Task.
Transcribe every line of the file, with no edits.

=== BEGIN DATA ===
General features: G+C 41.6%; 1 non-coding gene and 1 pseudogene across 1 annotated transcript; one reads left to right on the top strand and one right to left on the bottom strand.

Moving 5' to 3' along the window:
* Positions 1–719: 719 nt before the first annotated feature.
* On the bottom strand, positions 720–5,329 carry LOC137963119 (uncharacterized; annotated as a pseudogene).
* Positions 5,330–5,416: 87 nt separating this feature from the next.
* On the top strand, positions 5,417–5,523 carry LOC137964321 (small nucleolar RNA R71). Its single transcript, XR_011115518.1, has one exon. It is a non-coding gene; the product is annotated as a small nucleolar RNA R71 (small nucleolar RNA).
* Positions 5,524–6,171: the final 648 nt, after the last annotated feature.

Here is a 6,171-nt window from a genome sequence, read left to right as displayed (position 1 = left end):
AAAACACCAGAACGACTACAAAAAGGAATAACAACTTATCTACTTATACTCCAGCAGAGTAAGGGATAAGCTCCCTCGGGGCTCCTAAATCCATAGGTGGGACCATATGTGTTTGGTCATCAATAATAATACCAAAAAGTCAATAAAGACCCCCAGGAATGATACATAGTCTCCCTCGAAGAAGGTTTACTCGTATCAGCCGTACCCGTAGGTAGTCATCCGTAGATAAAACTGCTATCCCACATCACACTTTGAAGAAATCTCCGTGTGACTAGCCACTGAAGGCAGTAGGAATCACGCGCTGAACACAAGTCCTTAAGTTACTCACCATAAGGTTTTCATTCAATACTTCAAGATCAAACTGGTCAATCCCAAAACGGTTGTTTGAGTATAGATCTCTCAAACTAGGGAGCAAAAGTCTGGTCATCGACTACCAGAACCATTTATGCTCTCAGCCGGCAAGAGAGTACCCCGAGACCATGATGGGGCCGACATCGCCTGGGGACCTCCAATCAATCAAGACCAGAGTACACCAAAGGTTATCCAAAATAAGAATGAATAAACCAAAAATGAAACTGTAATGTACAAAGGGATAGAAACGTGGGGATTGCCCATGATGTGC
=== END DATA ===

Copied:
General features: G+C 41.6%; 1 non-coding gene and 1 pseudogene across 1 annotated transcript; one reads left to right on the top strand and one right to left on the bottom strand.

Moving 5' to 3' along the window:
* Positions 1–719: 719 nt before the first annotated feature.
* On the bottom strand, positions 720–5,329 carry LOC137963119 (uncharacterized; annotated as a pseudogene).
* Positions 5,330–5,416: 87 nt separating this feature from the next.
* On the top strand, positions 5,417–5,523 carry LOC137964321 (small nucleolar RNA R71). Its single transcript, XR_011115518.1, has one exon. It is a non-coding gene; the product is annotated as a small nucleolar RNA R71 (small nucleolar RNA).
* Positions 5,524–6,171: the final 648 nt, after the last annotated feature.

Here is a 6,171-nt window from a genome sequence, read left to right as displayed (position 1 = left end):
AAAACACCAGAACGACTACAAAAAGGAATAACAACTTATCTACTTATACTCCAGCAGAGTAAGGGATAAGCTCCCTCGGGGCTCCTAAATCCATAGGTGGGACCATATGTGTTTGGTCATCAATAATAATACCAAAAAGTCAATAAAGACCCCCAGGAATGATACATAGTCTCCCTCGAAGAAGGTTTACTCGTATCAGCCGTACCCGTAGGTAGTCATCCGTAGATAAAACTGCTATCCCACATCACACTTTGAAGAAATCTCCGTGTGACTAGCCACTGAAGGCAGTAGGAATCACGCGCTGAACACAAGTCCTTAAGTTACTCACCATAAGGTTTTCATTCAATACTTCAAGATCAAACTGGTCAATCCCAAAACGGTTGTTTGAGTATAGATCTCTCAAACTAGGGAGCAAAAGTCTGGTCATCGACTACCAGAACCATTTATGCTCTCAGCCGGCAAGAGAGTACCCCGAGACCATGATGGGGCCGACATCGCCTGGGGACCTCCAATCAATCAAGACCAGAGTACACCAAAGGTTATCCAAAATAAGAATGAATAAACCAAAAATGAAACTGTAATGTACAAAGGGATAGAAACGTGGGGATTGCCCATGATGTGC